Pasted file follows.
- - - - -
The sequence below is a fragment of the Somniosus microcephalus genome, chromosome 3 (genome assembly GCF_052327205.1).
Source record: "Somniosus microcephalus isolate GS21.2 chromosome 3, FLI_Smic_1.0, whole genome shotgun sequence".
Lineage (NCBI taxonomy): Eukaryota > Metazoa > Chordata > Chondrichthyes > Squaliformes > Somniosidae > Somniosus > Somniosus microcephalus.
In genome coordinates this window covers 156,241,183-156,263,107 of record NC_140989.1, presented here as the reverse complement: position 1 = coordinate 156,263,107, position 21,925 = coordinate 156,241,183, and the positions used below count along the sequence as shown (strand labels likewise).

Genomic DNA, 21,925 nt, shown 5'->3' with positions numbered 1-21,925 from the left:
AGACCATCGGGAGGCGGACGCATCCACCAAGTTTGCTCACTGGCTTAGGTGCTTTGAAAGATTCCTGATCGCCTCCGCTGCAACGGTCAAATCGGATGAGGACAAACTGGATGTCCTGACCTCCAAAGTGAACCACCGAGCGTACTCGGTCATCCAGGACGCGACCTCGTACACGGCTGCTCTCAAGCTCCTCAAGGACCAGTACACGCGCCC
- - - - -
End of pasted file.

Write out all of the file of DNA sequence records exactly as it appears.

The sequence below is a fragment of the Somniosus microcephalus genome, chromosome 3 (genome assembly GCF_052327205.1).
Source record: "Somniosus microcephalus isolate GS21.2 chromosome 3, FLI_Smic_1.0, whole genome shotgun sequence".
Lineage (NCBI taxonomy): Eukaryota > Metazoa > Chordata > Chondrichthyes > Squaliformes > Somniosidae > Somniosus > Somniosus microcephalus.
In genome coordinates this window covers 156,241,183-156,263,107 of record NC_140989.1, presented here as the reverse complement: position 1 = coordinate 156,263,107, position 21,925 = coordinate 156,241,183, and the positions used below count along the sequence as shown (strand labels likewise).

Genomic DNA, 21,925 nt, shown 5'->3' with positions numbered 1-21,925 from the left:
AGACCATCGGGAGGCGGACGCATCCACCAAGTTTGCTCACTGGCTTAGGTGCTTTGAAAGATTCCTGATCGCCTCCGCTGCAACGGTCAAATCGGATGAGGACAAACTGGATGTCCTGACCTCCAAAGTGAACCACCGAGCGTACTCGGTCATCCAGGACGCGACCTCGTACACGGCTGCTCTCAAGCTCCTCAAGGACCAGTACACGCGCCC